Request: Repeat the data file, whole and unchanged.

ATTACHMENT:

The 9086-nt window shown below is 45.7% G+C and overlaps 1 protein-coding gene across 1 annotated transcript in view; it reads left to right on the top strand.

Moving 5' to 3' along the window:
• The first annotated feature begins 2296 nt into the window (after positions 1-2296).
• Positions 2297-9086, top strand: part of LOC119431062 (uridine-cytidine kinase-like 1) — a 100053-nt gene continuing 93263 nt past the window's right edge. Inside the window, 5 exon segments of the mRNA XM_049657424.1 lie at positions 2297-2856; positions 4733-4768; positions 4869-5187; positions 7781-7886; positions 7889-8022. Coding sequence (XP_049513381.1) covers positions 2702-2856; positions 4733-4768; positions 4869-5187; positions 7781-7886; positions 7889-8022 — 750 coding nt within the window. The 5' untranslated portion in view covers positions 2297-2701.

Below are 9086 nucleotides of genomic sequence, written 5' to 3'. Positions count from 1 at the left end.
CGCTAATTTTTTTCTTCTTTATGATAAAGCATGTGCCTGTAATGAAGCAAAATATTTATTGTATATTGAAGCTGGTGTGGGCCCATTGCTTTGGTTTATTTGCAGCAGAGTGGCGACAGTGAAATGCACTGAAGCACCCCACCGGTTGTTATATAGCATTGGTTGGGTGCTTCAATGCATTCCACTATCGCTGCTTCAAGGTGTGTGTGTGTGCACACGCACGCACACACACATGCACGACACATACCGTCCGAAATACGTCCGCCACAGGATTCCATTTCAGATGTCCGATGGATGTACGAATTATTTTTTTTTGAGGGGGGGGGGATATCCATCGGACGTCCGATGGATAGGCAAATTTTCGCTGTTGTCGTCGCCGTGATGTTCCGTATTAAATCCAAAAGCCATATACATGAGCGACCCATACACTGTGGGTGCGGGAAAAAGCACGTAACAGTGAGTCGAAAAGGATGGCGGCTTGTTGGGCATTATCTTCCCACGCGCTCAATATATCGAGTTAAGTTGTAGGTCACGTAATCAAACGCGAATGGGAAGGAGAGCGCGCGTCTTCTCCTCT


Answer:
The 9086-nt window shown below is 45.7% G+C and overlaps 1 protein-coding gene across 1 annotated transcript in view; it reads left to right on the top strand.

Moving 5' to 3' along the window:
• The first annotated feature begins 2296 nt into the window (after positions 1-2296).
• Positions 2297-9086, top strand: part of LOC119431062 (uridine-cytidine kinase-like 1) — a 100053-nt gene continuing 93263 nt past the window's right edge. Inside the window, 5 exon segments of the mRNA XM_049657424.1 lie at positions 2297-2856; positions 4733-4768; positions 4869-5187; positions 7781-7886; positions 7889-8022. Coding sequence (XP_049513381.1) covers positions 2702-2856; positions 4733-4768; positions 4869-5187; positions 7781-7886; positions 7889-8022 — 750 coding nt within the window. The 5' untranslated portion in view covers positions 2297-2701.

Below are 9086 nucleotides of genomic sequence, written 5' to 3'. Positions count from 1 at the left end.
CGCTAATTTTTTTCTTCTTTATGATAAAGCATGTGCCTGTAATGAAGCAAAATATTTATTGTATATTGAAGCTGGTGTGGGCCCATTGCTTTGGTTTATTTGCAGCAGAGTGGCGACAGTGAAATGCACTGAAGCACCCCACCGGTTGTTATATAGCATTGGTTGGGTGCTTCAATGCATTCCACTATCGCTGCTTCAAGGTGTGTGTGTGTGCACACGCACGCACACACACATGCACGACACATACCGTCCGAAATACGTCCGCCACAGGATTCCATTTCAGATGTCCGATGGATGTACGAATTATTTTTTTTTGAGGGGGGGGGGATATCCATCGGACGTCCGATGGATAGGCAAATTTTCGCTGTTGTCGTCGCCGTGATGTTCCGTATTAAATCCAAAAGCCATATACATGAGCGACCCATACACTGTGGGTGCGGGAAAAAGCACGTAACAGTGAGTCGAAAAGGATGGCGGCTTGTTGGGCATTATCTTCCCACGCGCTCAATATATCGAGTTAAGTTGTAGGTCACGTAATCAAACGCGAATGGGAAGGAGAGCGCGCGTCTTCTCCTCT